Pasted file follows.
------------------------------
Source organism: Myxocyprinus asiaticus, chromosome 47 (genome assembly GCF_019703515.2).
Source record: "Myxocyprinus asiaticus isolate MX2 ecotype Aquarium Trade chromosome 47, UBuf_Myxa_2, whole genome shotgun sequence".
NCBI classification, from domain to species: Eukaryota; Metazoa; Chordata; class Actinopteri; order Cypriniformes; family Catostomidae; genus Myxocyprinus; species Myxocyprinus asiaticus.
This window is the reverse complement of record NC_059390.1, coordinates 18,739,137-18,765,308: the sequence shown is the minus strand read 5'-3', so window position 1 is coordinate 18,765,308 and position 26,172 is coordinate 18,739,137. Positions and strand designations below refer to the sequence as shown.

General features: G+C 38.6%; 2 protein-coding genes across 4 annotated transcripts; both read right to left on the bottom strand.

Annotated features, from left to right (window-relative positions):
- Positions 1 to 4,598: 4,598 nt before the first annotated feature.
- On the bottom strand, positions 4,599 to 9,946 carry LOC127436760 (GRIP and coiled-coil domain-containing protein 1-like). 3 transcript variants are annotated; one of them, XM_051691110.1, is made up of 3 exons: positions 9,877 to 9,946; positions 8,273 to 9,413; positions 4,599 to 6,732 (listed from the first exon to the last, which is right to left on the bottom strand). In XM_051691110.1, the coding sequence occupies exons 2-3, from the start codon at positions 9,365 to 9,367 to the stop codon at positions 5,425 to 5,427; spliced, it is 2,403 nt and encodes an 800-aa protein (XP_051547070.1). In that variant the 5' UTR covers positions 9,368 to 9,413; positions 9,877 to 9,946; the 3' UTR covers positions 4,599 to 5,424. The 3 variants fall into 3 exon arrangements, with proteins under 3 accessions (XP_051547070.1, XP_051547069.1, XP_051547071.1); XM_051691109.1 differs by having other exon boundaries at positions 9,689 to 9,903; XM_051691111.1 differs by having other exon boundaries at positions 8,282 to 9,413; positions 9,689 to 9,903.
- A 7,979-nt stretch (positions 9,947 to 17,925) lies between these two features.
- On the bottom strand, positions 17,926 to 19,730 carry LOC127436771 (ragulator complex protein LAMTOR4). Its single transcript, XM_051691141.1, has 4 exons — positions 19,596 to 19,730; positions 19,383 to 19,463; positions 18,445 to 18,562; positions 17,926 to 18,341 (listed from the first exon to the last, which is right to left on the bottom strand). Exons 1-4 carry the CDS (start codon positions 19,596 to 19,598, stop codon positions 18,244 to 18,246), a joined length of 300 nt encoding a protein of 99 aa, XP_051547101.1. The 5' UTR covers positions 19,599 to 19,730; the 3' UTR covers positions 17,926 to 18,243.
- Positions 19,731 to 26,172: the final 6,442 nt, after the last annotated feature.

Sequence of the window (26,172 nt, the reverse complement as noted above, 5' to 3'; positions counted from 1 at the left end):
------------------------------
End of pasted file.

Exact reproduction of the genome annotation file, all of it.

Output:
Source organism: Myxocyprinus asiaticus, chromosome 47 (genome assembly GCF_019703515.2).
Source record: "Myxocyprinus asiaticus isolate MX2 ecotype Aquarium Trade chromosome 47, UBuf_Myxa_2, whole genome shotgun sequence".
NCBI classification, from domain to species: Eukaryota; Metazoa; Chordata; class Actinopteri; order Cypriniformes; family Catostomidae; genus Myxocyprinus; species Myxocyprinus asiaticus.
This window is the reverse complement of record NC_059390.1, coordinates 18,739,137-18,765,308: the sequence shown is the minus strand read 5'-3', so window position 1 is coordinate 18,765,308 and position 26,172 is coordinate 18,739,137. Positions and strand designations below refer to the sequence as shown.

General features: G+C 38.6%; 2 protein-coding genes across 4 annotated transcripts; both read right to left on the bottom strand.

Annotated features, from left to right (window-relative positions):
- Positions 1 to 4,598: 4,598 nt before the first annotated feature.
- On the bottom strand, positions 4,599 to 9,946 carry LOC127436760 (GRIP and coiled-coil domain-containing protein 1-like). 3 transcript variants are annotated; one of them, XM_051691110.1, is made up of 3 exons: positions 9,877 to 9,946; positions 8,273 to 9,413; positions 4,599 to 6,732 (listed from the first exon to the last, which is right to left on the bottom strand). In XM_051691110.1, the coding sequence occupies exons 2-3, from the start codon at positions 9,365 to 9,367 to the stop codon at positions 5,425 to 5,427; spliced, it is 2,403 nt and encodes an 800-aa protein (XP_051547070.1). In that variant the 5' UTR covers positions 9,368 to 9,413; positions 9,877 to 9,946; the 3' UTR covers positions 4,599 to 5,424. The 3 variants fall into 3 exon arrangements, with proteins under 3 accessions (XP_051547070.1, XP_051547069.1, XP_051547071.1); XM_051691109.1 differs by having other exon boundaries at positions 9,689 to 9,903; XM_051691111.1 differs by having other exon boundaries at positions 8,282 to 9,413; positions 9,689 to 9,903.
- A 7,979-nt stretch (positions 9,947 to 17,925) lies between these two features.
- On the bottom strand, positions 17,926 to 19,730 carry LOC127436771 (ragulator complex protein LAMTOR4). Its single transcript, XM_051691141.1, has 4 exons — positions 19,596 to 19,730; positions 19,383 to 19,463; positions 18,445 to 18,562; positions 17,926 to 18,341 (listed from the first exon to the last, which is right to left on the bottom strand). Exons 1-4 carry the CDS (start codon positions 19,596 to 19,598, stop codon positions 18,244 to 18,246), a joined length of 300 nt encoding a protein of 99 aa, XP_051547101.1. The 5' UTR covers positions 19,599 to 19,730; the 3' UTR covers positions 17,926 to 18,243.
- Positions 19,731 to 26,172: the final 6,442 nt, after the last annotated feature.

Sequence of the window (26,172 nt, the reverse complement as noted above, 5' to 3'; positions counted from 1 at the left end):